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Subject: alt.support.asthma FAQ: Allergy Medications

This article was archived around: 31 Oct 2000 22:48:51 GMT

All FAQs in Directory: medicine/allergy
All FAQs posted in: alt.support.asthma, alt.med.allergy, sci.med
Source: Usenet Version


Archive-name: medicine/allergy/medications Posting-Frequency: monthly Last-modified: 17 November 2000 Original-Author: Patricia Wrean <prwrean@sfu.ca> Version: 1.3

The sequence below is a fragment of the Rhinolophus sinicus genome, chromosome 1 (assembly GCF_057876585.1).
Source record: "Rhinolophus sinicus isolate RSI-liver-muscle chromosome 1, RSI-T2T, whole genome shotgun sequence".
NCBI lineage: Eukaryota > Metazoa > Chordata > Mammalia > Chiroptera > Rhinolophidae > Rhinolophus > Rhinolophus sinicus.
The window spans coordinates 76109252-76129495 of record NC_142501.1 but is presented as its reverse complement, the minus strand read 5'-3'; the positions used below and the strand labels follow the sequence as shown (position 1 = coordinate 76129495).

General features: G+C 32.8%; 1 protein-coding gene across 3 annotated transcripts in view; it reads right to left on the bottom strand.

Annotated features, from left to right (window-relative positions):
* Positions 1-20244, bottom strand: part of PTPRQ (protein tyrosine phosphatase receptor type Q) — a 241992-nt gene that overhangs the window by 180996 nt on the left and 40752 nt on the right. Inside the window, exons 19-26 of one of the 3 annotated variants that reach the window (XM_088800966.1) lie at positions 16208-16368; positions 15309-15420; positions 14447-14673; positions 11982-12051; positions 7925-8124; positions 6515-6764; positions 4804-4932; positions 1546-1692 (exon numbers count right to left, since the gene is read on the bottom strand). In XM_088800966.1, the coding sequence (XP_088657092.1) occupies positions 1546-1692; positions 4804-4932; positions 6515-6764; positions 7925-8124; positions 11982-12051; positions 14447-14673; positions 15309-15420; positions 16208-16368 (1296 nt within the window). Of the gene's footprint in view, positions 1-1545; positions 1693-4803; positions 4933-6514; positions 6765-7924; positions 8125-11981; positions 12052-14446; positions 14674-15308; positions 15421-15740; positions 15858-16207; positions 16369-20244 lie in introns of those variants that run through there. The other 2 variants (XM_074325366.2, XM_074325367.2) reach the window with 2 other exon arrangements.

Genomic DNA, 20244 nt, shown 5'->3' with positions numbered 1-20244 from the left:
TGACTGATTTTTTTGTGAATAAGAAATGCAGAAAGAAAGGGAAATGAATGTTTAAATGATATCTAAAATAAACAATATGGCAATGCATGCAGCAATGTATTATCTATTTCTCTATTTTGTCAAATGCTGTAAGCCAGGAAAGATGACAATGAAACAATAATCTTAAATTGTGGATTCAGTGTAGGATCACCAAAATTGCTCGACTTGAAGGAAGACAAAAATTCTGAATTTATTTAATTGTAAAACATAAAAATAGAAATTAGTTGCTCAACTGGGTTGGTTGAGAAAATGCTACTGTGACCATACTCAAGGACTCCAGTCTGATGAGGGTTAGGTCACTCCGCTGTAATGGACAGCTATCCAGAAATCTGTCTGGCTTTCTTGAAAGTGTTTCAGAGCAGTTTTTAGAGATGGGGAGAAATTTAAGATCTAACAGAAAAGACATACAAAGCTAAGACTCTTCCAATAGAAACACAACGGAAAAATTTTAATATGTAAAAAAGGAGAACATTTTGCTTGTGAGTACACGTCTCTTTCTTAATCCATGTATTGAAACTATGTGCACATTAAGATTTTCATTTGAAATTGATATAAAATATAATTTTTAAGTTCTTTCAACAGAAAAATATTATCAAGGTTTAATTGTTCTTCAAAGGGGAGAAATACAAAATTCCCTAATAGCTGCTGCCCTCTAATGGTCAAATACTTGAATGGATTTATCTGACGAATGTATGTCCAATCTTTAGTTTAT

alt.support.asthma FAQ: Allergy Medications ============================================= This FAQ attempts to list the most common allergy medications available both in the U.S. and overseas. It was compiled by Patricia Wrean <prwrean@sfu.ca> and is currently maintained by Marie Goldenberg <mwg@radix.net>. Because of the plethora of over-the-counter (OTC) antihistamines available, no efort has been made to make this an exhaustive list of all brand names. Also, other ingredients in antihistamine formulations, such as the decongestant pseudoephedrine hydrochloride, have not been included. Sections on decongestants and topical remedies for rashes and hives will be added in later versions. The information about inhaled corticosteroids and ketotifen fumarate (Zaditen) has been taken from the alt.support.asthma FAQ: Asthma Medications. The remaining entries come from either the 1995 Physicians' Desk Reference and the 1995 PDR for Non-prescription Drugs (full citations in References section at end of post), or from the contributors listed at the end of the post. Chemical class information came mostly from the pamphlet "Advice from your Allergist", published by the American College of Allergy & Immunology. ** Although the maintainer does her best to keep this FAQ updated, it is by no means an authoritative work. Asthma is a serious illness requiring supervision by a physician. Please do not attempt to change your medication regime without consulting your doctor. Corrections, additions, and comments are requested; please include the name of the country in which the medication is available, as it isn't always obvious from the user-id. If the drug is available as an inhaler, please specify it as a MDI or one of the other types mentioned in the glossary, or add a description of the inhaler if it is not present already. If you do not wish your name to be included in the contributors list, please state that explicitly when contributing. Abbreviations are explained in the glossary at the end of the table. If the medication is followed by a country name in brackets, then to the best of my knowledge it is only available in that country, and not in the U.S. + = added since last version & = updated/corrected since last version ---------------------------------------------------------------------- Antihistamines -------------- class chemical name brand name comments ----- ------------- ---------- -------- alkylamines brompheniramine Bromfed, Rx & OTC maleate Dimetane, Dimetapp, etc. chlorpheniramine Atrohist, Rx & OTC maleate Chlor-Trimeton, Kronofed, etc. pheniramine Triaminic Rx maleate triprolidine Actifed Rx hydrochloride ethanolamines carbinoxamine Rondec Rx maleate clemastine Tavist Rx & OTC fumarate dimenhydrinate Dramamine OTC, usually for nausea diphenhydramine Benadryl Rx & OTC hydrochloride ethylenediamines pyrilamine Triaminic Rx maleate tripelennamine PBZ Rx hydrochloride phenothiazines promethazine Phenergan Rx hydrochloride trimeprazine Temeril Rx tartrate piperazines cetirizine Zyrtec Rx Reactine (Can) chlorcyclizine Mantadil Cream Rx, for eczema & dermatitis hydroxyzine Atarax Rx hydrochloride hydroxyzine Vistaril Rx pamoate meclizine Antivert, Rx & OTC, hydrochloride Bonine Bonine usually for nausea miscellaneous astemizole Hismanal Rx, non-sedating azatadine Trinalin Rx maleate cyproheptadine Periactin Rx hydrochloride ketotifen Zaditen Rx (Can), for fumarate treatment of pediatric allergic asthma, non-sedating loratidine Claritin Rx, non-sedating phenindamine Nolahist OTC tartrate terfenadine Seldane Rx, non-sedating & (discontinued in 1997) Anti-inflammatory, steroidal (inhaled) chemical name brand name comments ------------- ---------- -------- beclomethasone Beconase Rx, nasal MDI dipropionate Beconase AQ Rx, nasal spray Vancenase Rx, Pockethaler (nasal MDI) Vancenase AQ Rx, nasal spray budesonide Rhinocort Rx, nasal MDI (US, elsewhere), nasal turbuhaler, (Can, Sw), nasal spray (Can) flunisolide Nasalide Rx, nasal spray Nasarel Rx, nasal spray Rhinalar Rx, nasal spray (Can) fluticasone Flonase Rx, nasal spray propionate + mometasone Nasonex Rx, nasal spray triamcinolone Nasacort Rx, nasal MDI acetonide Mast cell stabilizers* --------------------- cromolyn sodium Nasalcrom Rx, nasal spray (sodium cromoglycate is WHO recommended Rynacrom Rx, nasal spray, name generally in cartridges for nasal use outside the US) insufflator (Can) (Nasalcrom now OTC in US) * a mast cell stabilizer blocks the production of histamine. For a more complete description of what a mast cell stabilizer does, please see the alt.support.asthma FAQ: Asthma -- General Information, section 2.0. ---------------------------------------------------------------------- Glossary -------- aerosol inhalers: MDI - metered-dose inhaler, consisting of an aerosol unit and plastic mouthpiece. This is currently the most common type of inhaler, and is widely available. syncroner - MDI with elongated mouthpiece, used as training device to see if medication is being inhaled properly. Available in Canada for Intal. dry powder inhalers: insufflator - dry powder nasal inhaler used with Rynacrom cartridges. Each cartridge contains one dose; the inhaler opens the cartridge, allowing the powder to be blown into the nose by squeezing the bulb. Available in Canada. spinhaler - dry powder inhaler used with Intal capsules for spinhaler. Each capsule contains one dose; the inhaler opens the capsule such that the powder may be inhaled through the mouthpiece. Available in Canada, UK, and the U.S. turbuhaler - dry powder inhaler. The drug is in form of a pellet; when body of inhaler is rotated, prescribed amount of drug is ground off this pellet. The powder is then inhaled through a fluted aperture on top. Available in Australia, Canada, Denmark, and Switzerland. country abbreviations: Can - Canada Sw - Switzerland US - United States misc: OTC - over-the-counter, no prescription required for purchase Rx - prescription by physician required for purchase ---------------------------------------------------------------------- References: ---------- The Physicians' Desk Reference is published annually by: Medical Economics Data Production Company Montvale, NJ 07645-1742 ISBN 1-56363-087-7 for the 1995 edition It is a compendium of official, FDA-approved prescription drug labeling. The FDA is the U.S. Food and Drug Administration. The Physician's Desk Reference for Nonprescription Drugs is also published annually by the Medical Economics Data Production Company. ISBN 1-56363-089-3 for the 1995 edition It is a compendium of manufacturers' information on over-the- counter medications available in the U.S. The American College of Allergy & Immunology, (ACAI), publishes a pamphlet titled "Advice from your Allergist." It may be ordered from: ACAI 85 West Algonquin Road, Suite 550 Arlington Heights, IL 60005 (708) 427-1200 ---------------------------------------------------------------------- Contributors: Steve Dyer dyer@spdcc.com Patrick White patrickw@iglou.com ---------------------------------------------------------------------- Disclaimer: I am not a physician; I am only a reasonably well-informed asthmatic. This information is for educational purposes only, and should be used only as a supplement to, not a substitute for, professional medical advice. Copyright 1996 by Patricia Wrean, 1997 by Marie Goldenberg. Permission is given to freely copy or distribute this FAQ provided that it is distributed in full without modification, and that such distribution is not intended for profit.